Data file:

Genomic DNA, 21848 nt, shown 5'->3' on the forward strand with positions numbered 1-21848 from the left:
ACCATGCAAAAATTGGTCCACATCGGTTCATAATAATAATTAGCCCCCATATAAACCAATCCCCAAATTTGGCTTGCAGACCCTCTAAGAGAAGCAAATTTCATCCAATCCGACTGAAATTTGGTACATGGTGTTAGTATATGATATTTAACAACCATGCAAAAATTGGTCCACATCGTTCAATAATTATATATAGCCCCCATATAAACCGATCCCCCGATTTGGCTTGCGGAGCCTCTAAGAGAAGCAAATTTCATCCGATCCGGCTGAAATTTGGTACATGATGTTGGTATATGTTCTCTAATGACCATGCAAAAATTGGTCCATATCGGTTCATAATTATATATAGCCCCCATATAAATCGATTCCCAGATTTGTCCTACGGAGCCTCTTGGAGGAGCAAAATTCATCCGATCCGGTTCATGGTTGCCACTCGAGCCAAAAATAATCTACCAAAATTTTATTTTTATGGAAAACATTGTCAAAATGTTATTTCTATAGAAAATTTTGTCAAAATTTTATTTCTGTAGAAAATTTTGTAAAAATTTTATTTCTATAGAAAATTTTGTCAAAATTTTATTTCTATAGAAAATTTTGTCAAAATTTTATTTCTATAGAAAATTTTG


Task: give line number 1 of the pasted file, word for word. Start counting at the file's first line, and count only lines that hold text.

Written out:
Genomic DNA, 21848 nt, shown 5'->3' on the forward strand with positions numbered 1-21848 from the left: